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Monday December 23, 2019 · 3:18 PM EST
By Jackson Hamilton
Bullying is a hot topic but it is too often treated as the monolith that it isn’t. There are multiple forms of bullying with different psychological roots. The type of bullying most common where I grew up in and around Charleston was the pseudo-ethical type where the bullying takes the form of vigilantism. It also incorporated significant ideological elements related to politics, culture war, and society. Brimming through every act of degradation I endured was the sentiment that I was an anti-American, socialistic, degenerate whose disability was a burden on society and I was a welfare queen for expecting social acceptance for it either for expecting people to be kind to me which was an undue burden on people who found me annoying or being a material welfare queen being an unproductive drain on resources.
Most psychological theories of bullying miss significant elements present in my case and the cases around me. The bullying was not stereotypical bullying and was instead vigilantism for claimed and/or perceived ethical failings of the victim. The bullies didn’t regard me as lame but as malicious, they were ethically superior citizens punishing an ethical inferior. My being a liberal in a conservative area and being autistic were bases of moral shaming and thus justified punishment of me in the form of what were sadistic and savage forms of bullying. When they were peeing on me, throwing rocks at me, or much more, they saw it as righteous vigilante punishment. There are five cognitive biases conditioned that justified it:
- Conformist Ethics- The idea that greater social deviance or deviance from what is perceived as mainstream or popular is less ethical and more conformity to those things are more ethical.
- Righteous Classism- The idea that those of higher status in financial, social, or other forms of capital are ethically superior because capital is a sign of work ethic and reflects and/or relates to character.
- Eugenic Malthusian Thinking- The idea that disabled, dispossessed, and otherwise disaffected classes and people are burdens on those of higher status and that this makes the higher status classes and people victims of the lower classes and people.
- Righteous Discipline- The idea that suffering builds character and that corporal punishment is appropriate to improve character and also that suffering is deserved by wrongdoers not as a deterrent but as justice.
- Authoritative Integration- The authorities share the above beliefs and take the side of the higher status classes and people as well as preferring them for the social reasons that the authorities, themselves, are integrated with and not above or impartial to the societies they oversee and rule.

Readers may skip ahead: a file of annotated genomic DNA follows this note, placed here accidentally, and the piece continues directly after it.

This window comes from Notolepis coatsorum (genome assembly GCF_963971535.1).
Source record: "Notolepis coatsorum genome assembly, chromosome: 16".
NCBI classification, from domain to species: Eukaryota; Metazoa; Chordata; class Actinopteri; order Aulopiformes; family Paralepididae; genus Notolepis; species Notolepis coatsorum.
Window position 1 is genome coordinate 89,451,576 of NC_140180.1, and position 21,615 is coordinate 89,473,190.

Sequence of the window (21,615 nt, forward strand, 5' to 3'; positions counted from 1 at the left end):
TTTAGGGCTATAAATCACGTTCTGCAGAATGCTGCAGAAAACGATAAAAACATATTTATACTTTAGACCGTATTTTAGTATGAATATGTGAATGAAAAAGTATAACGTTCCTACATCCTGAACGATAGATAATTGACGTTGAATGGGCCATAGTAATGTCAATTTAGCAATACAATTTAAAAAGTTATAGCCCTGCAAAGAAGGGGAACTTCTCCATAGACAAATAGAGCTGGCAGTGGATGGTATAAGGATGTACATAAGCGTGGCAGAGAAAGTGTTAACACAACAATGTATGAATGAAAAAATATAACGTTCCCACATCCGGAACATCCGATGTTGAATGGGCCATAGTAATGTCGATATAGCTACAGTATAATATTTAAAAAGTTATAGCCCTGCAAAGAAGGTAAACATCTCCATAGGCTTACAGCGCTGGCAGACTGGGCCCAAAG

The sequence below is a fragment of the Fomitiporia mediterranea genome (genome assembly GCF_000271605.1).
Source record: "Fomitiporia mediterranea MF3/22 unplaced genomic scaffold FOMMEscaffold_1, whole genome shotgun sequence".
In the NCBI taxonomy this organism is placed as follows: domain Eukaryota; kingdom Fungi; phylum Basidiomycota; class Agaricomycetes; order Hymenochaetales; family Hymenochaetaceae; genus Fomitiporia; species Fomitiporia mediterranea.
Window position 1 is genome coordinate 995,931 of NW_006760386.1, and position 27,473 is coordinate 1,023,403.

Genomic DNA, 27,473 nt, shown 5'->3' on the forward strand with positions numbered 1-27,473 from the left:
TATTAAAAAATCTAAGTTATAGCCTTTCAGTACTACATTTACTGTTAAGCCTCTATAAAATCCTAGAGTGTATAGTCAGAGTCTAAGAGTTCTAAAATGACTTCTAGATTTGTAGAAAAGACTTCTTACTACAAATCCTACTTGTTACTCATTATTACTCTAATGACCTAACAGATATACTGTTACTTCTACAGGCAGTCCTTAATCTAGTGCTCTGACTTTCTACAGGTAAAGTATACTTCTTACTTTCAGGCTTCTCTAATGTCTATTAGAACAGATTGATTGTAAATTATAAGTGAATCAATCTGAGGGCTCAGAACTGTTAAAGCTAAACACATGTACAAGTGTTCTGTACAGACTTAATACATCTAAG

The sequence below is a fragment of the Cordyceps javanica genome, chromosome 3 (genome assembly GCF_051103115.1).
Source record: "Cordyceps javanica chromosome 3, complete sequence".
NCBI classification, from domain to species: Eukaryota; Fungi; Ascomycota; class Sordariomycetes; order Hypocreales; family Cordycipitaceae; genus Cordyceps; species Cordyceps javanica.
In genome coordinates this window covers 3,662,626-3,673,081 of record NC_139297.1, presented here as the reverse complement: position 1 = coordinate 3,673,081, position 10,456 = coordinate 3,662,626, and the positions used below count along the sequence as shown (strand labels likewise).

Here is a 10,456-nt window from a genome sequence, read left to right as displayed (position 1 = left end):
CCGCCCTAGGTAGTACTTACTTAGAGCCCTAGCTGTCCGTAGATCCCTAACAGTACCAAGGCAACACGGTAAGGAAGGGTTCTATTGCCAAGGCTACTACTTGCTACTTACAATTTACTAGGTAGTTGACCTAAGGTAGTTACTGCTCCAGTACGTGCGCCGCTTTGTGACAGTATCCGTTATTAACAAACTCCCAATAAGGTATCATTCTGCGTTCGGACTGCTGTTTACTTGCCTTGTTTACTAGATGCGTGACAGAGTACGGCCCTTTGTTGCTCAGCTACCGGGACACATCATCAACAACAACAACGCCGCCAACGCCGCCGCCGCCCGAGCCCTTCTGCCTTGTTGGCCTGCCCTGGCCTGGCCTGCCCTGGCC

The kids got their beliefs from their parents and their beliefs about the adolescent society they lived in equated to their political beliefs about their macro society. The exact same arguments their parents made about various subgroups of society were the same ones they made to me about why I was a bad person. The adults also believed the same stuff about the adolescent society that their children did and supported the popular kids more which is why they both did nothing to help the victims and gave the popular class enormous breaks in overlooking misconduct and bailing them out of problems.
The society I grew up in had many misplaced values but foremost among them were that the rich are ethically superior to the poor. There wasn’t much use for human kindness because it was believed that the weak and disaffected were ethically inferior and, in fact, the opposite approach was appropriate for them: punishment and cruelty. It tells us that we need to engender better values of love, kindness, and empathy in our children and that the conservatives of places like Mount Pleasant shouldn’t treat those values as the enemy values in a culture war.
* I want to add, having heard responses to the article, that the kindness I’m talking about engendering is not generic kindness, per se. Ask any of the conservative parents of the bullies and none of them would deny kindness is a virtue. Rather, it is ideological and largely subconscious. The point of the article was that these beliefs were subconscious social beliefs. Therefore, the solution is to teach them to have more empathetic views on oppressed classes. Also, to undo other cultural beliefs like suffering builds character. It is not about being personally nice to people, although that’s important, but that their worldview, including their subconscious, should be oriented and conditioned toward empathy and a gentleness.